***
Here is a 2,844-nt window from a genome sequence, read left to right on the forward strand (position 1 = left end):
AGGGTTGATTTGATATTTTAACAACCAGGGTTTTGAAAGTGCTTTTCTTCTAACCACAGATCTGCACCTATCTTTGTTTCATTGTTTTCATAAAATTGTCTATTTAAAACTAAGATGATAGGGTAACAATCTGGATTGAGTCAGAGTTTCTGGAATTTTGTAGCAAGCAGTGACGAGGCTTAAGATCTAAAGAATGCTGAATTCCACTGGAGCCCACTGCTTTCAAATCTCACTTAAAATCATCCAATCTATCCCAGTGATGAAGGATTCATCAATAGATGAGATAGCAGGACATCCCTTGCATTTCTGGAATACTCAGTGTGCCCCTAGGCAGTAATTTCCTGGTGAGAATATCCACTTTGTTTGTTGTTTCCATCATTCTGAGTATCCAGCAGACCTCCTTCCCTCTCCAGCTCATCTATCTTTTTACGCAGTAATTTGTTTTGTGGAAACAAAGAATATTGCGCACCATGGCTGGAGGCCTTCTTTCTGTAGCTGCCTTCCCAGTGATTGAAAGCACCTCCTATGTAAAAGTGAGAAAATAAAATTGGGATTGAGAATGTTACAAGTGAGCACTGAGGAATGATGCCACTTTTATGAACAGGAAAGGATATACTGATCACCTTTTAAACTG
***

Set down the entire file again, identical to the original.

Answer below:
Here is a 2,844-nt window from a genome sequence, read left to right on the forward strand (position 1 = left end):
AGGGTTGATTTGATATTTTAACAACCAGGGTTTTGAAAGTGCTTTTCTTCTAACCACAGATCTGCACCTATCTTTGTTTCATTGTTTTCATAAAATTGTCTATTTAAAACTAAGATGATAGGGTAACAATCTGGATTGAGTCAGAGTTTCTGGAATTTTGTAGCAAGCAGTGACGAGGCTTAAGATCTAAAGAATGCTGAATTCCACTGGAGCCCACTGCTTTCAAATCTCACTTAAAATCATCCAATCTATCCCAGTGATGAAGGATTCATCAATAGATGAGATAGCAGGACATCCCTTGCATTTCTGGAATACTCAGTGTGCCCCTAGGCAGTAATTTCCTGGTGAGAATATCCACTTTGTTTGTTGTTTCCATCATTCTGAGTATCCAGCAGACCTCCTTCCCTCTCCAGCTCATCTATCTTTTTACGCAGTAATTTGTTTTGTGGAAACAAAGAATATTGCGCACCATGGCTGGAGGCCTTCTTTCTGTAGCTGCCTTCCCAGTGATTGAAAGCACCTCCTATGTAAAAGTGAGAAAATAAAATTGGGATTGAGAATGTTACAAGTGAGCACTGAGGAATGATGCCACTTTTATGAACAGGAAAGGATATACTGATCACCTTTTAAACTG